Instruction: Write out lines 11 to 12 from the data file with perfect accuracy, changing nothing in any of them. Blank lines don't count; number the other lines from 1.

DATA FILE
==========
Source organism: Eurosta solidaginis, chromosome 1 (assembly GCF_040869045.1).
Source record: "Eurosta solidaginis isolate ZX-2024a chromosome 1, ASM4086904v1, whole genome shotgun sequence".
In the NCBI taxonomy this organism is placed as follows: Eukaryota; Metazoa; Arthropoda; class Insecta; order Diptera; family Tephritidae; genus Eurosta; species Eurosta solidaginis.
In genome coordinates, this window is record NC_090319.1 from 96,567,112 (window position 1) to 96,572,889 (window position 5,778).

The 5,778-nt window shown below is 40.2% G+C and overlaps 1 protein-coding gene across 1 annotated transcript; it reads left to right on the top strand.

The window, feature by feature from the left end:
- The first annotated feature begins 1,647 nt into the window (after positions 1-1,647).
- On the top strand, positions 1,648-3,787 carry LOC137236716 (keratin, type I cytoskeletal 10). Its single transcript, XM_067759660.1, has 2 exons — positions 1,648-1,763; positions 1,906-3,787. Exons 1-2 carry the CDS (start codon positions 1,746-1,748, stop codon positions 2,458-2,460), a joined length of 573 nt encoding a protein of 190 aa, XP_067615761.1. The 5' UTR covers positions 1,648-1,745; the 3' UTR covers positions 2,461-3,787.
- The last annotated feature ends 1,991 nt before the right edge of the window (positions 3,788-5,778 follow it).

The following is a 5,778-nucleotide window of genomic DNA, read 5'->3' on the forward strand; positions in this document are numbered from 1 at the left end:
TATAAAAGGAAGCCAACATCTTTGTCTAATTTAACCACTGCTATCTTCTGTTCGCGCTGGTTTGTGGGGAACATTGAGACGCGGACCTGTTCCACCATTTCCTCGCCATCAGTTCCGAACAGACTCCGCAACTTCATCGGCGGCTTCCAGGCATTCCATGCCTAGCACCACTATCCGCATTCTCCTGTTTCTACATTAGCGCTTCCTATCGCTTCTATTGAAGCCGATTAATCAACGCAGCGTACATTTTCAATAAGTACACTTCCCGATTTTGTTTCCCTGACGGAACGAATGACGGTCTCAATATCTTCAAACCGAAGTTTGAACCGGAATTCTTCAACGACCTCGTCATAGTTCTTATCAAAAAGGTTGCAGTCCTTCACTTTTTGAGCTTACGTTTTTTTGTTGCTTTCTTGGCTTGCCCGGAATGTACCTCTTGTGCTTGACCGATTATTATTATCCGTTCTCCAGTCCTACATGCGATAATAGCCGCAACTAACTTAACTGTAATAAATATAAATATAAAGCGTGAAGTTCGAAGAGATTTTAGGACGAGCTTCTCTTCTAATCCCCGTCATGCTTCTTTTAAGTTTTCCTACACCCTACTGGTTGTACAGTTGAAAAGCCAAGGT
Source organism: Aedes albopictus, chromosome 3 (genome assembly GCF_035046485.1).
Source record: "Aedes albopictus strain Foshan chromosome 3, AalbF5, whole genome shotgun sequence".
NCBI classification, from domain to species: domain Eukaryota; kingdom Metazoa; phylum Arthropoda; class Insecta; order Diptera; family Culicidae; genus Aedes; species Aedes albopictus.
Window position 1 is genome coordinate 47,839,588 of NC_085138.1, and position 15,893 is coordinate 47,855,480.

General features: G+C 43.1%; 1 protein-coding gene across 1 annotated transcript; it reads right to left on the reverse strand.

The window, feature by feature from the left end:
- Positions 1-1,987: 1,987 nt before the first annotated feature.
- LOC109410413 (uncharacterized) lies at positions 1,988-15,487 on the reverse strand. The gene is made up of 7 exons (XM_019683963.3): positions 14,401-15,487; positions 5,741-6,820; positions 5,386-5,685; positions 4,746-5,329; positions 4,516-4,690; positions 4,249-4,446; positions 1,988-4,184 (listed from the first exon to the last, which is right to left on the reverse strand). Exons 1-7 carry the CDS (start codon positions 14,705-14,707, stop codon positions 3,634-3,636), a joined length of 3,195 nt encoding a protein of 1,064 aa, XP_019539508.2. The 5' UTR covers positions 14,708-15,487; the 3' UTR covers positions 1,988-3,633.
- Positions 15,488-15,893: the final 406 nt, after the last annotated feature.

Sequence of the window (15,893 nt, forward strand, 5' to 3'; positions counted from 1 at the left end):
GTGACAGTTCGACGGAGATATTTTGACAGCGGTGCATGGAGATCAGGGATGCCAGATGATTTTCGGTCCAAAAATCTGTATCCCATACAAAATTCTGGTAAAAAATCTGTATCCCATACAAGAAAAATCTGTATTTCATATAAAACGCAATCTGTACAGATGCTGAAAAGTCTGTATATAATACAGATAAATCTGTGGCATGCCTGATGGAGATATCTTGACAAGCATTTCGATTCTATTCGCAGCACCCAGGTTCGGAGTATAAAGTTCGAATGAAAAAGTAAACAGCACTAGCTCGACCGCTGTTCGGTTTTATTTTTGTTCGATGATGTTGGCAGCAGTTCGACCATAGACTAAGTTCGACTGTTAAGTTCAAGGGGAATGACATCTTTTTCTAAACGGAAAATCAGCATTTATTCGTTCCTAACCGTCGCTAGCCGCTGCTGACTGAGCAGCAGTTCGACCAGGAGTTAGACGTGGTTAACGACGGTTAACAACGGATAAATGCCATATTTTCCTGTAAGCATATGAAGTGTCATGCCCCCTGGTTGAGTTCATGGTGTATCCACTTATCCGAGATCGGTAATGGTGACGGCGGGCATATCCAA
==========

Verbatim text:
TATAAAAGGAAGCCAACATCTTTGTCTAATTTAACCACTGCTATCTTCTGTTCGCGCTGGTTTGTGGGGAACATTGAGACGCGGACCTGTTCCACCATTTCCTCGCCATCAGTTCCGAACAGACTCCGCAACTTCATCGGCGGCTTCCAGGCATTCCATGCCTAGCACCACTATCCGCATTCTCCTGTTTCTACATTAGCGCTTCCTATCGCTTCTATTGAAGCCGATTAATCAACGCAGCGTACATTTTCAATAAGTACACTTCCCGATTTTGTTTCCCTGACGGAACGAATGACGGTCTCAATATCTTCAAACCGAAGTTTGAACCGGAATTCTTCAACGACCTCGTCATAGTTCTTATCAAAAAGGTTGCAGTCCTTCACTTTTTGAGCTTACGTTTTTTTGTTGCTTTCTTGGCTTGCCCGGAATGTACCTCTTGTGCTTGACCGATTATTATTATCCGTTCTCCAGTCCTACATGCGATAATAGCCGCAACTAACTTAACTGTAATAAATATAAATATAAAGCGTGAAGTTCGAAGAGATTTTAGGACGAGCTTCTCTTCTAATCCCCGTCATGCTTCTTTTAAGTTTTCCTACACCCTACTGGTTGTACAGTTGAAAAGCCAAGGT
Source organism: Aedes albopictus, chromosome 3 (genome assembly GCF_035046485.1).